Recent books, fiction

A group book post since I never got around to posting up recent reads individually. To be frank, none were amazing so I may as well bundle them together. First up, A Valley of Unknowing by Philip Sington, one of the books Daunt sent me last year as part of the fiction subscription. It took me a while to get through it, I stopped half way a month or so ago and only picked it up again last week in order to get it done, not because I was particularly enjoying it. It takes place in East Berlin during the early/ mid eighties and deals with fear, paranoia, insecurities – the usual sort of Eastern Block stuff and love. I found it tough going because there wasn’t anything particularly redeemable or interesting about the main character. I hoped this would change but it didn’t and there was no real depth to any of the other characters, even the love interest. Afraid I get bored with inner monologues that go on forever and this book felt like a one long inner monologue. It’s not meditative or poetic like a Kundera book and I just found it lacking depth overall.

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Beloved gave me S by J.J. Abrams and Doug Dorst for Christmas, which I enjoyed a lot more than the above. This story within a story within a story is a bit meta and took a while to get into and focus but once I did, I read it pretty quickly. It’s had quite a bit of press for the innovative design – it features a ‘book’ called Ship of Theseus by a chap called V.M. Straka, which a college girl finds in a library with some handwritten notes, she writes notes of her own and thus begins correspondence with a postgrad student to whom Straka’s book belongs. The pair also leave ephemera for each other in the book as they attempt to unravel mysteries and conspiracies surrounding the identity of author, his translator and various other interwar figures. As they correspond, their relationship deepens.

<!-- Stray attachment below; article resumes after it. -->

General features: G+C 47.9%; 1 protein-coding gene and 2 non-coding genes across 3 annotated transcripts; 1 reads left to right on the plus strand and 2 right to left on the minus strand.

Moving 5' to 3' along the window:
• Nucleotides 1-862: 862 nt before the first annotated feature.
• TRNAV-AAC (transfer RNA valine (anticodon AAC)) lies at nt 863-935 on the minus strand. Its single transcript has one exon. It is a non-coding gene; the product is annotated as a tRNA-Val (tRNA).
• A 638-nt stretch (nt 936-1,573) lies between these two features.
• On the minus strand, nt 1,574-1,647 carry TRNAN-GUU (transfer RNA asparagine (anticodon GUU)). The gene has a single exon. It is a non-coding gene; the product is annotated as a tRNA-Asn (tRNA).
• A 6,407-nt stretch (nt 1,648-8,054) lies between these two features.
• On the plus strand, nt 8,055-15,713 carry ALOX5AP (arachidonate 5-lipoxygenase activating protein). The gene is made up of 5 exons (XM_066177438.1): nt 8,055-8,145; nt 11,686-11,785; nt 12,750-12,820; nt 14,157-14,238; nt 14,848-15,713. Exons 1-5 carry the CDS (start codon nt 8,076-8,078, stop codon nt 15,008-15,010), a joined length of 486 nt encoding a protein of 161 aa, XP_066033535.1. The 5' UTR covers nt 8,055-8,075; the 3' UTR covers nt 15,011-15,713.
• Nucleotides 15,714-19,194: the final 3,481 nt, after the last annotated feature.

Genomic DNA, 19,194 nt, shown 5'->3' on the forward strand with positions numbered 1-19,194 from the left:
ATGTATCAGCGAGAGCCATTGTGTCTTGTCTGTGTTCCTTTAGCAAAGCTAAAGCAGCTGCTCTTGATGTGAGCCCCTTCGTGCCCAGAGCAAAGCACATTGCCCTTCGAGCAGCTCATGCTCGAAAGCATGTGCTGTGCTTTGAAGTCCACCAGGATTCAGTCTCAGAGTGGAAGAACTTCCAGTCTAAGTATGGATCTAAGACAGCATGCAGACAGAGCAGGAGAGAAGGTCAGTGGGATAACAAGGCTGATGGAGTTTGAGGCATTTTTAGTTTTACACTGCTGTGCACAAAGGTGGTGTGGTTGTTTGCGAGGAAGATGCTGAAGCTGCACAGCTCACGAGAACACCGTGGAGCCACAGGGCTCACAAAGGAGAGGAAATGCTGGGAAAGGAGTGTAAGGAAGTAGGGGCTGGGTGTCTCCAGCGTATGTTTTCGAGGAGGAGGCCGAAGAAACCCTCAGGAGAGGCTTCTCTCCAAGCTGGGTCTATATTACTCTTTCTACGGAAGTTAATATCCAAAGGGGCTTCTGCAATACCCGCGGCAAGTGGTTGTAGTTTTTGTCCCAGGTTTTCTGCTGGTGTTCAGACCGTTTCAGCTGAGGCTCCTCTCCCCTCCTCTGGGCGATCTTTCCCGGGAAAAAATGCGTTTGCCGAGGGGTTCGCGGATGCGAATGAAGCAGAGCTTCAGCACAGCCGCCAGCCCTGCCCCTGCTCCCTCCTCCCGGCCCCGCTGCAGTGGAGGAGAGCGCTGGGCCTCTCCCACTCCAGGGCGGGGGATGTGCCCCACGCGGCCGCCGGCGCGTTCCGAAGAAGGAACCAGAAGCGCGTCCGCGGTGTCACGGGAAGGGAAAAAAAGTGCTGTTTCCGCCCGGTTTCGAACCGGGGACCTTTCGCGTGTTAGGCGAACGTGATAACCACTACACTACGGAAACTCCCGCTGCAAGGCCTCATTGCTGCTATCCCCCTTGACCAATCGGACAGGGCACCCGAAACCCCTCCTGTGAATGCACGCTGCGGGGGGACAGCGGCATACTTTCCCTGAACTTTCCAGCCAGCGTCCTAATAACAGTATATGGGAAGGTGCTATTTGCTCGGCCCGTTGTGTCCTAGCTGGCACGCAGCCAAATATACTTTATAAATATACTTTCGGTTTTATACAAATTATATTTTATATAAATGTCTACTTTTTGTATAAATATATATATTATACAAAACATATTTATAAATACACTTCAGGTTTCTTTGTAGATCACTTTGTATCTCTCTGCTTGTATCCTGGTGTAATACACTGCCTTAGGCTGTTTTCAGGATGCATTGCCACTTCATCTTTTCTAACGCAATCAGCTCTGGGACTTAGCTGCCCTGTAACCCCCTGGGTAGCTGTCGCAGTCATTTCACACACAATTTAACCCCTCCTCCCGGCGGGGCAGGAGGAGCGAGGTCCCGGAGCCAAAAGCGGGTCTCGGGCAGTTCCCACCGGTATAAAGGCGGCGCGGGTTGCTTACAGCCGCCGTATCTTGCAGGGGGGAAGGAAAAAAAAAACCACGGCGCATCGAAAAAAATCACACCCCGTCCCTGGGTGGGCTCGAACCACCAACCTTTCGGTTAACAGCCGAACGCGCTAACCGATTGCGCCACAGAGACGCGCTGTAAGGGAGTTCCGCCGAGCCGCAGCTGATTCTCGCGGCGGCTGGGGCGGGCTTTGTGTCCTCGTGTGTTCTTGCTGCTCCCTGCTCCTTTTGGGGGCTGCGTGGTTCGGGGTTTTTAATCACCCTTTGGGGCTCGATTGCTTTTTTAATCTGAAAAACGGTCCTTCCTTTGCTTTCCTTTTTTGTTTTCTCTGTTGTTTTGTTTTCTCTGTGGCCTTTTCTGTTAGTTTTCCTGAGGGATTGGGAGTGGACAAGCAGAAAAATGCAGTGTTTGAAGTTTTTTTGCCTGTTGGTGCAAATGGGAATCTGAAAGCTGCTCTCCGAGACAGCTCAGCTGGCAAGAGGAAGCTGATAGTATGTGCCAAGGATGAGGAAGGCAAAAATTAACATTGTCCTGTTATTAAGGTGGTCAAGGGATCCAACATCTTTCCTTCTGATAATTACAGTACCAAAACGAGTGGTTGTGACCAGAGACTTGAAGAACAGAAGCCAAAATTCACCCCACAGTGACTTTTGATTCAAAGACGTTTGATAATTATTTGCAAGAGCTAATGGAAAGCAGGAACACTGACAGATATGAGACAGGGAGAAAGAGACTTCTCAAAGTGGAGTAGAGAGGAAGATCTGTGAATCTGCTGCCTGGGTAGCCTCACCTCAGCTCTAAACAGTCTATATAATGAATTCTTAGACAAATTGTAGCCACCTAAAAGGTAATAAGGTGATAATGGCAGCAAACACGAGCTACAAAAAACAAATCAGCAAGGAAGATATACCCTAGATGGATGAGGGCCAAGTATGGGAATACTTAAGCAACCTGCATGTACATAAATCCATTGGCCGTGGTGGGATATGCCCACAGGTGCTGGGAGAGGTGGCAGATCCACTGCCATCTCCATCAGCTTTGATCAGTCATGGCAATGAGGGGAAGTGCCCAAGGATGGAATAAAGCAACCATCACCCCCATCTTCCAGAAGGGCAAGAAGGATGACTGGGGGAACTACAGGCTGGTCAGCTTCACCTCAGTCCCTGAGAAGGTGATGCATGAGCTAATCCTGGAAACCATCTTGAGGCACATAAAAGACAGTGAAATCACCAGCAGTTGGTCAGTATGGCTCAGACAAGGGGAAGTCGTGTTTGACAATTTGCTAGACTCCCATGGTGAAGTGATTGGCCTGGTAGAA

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The outer packaging and the inner book. The relationship in the notes, ‘written’ in different colour pens over time (photo below) I found more interesting and engaging than the story of  Ship of Theseus, although this was pretty good too. The actual search for Straka’s identity I found less plausible, mainly because here the fiction (Straka and the circle of people presumed to be Straka) is occasionally interwoven with real events and real characters. The historical elements, I thought, could have been better researched. The search for Straka’s identity then also slowly develops into discovery of a love story so on top of everything else there are several layers of love stories and not all of them work equally well. On top of that (see, full on meta!), the authors have left a few unsolved mysteries for readers to look into. So we’re in Lost territory and I was not a fan. Otherwise, I liked the idea of S, it reminded me a little of William Boyd and the trick he played on the gullible art world with the imaginary artist Nat Tate – although I am not sure whether Boyd deliberately set out to trick anyone. I liked the interactive elements and I liked the commitment it required of the reader. Example of the ‘interior’ below.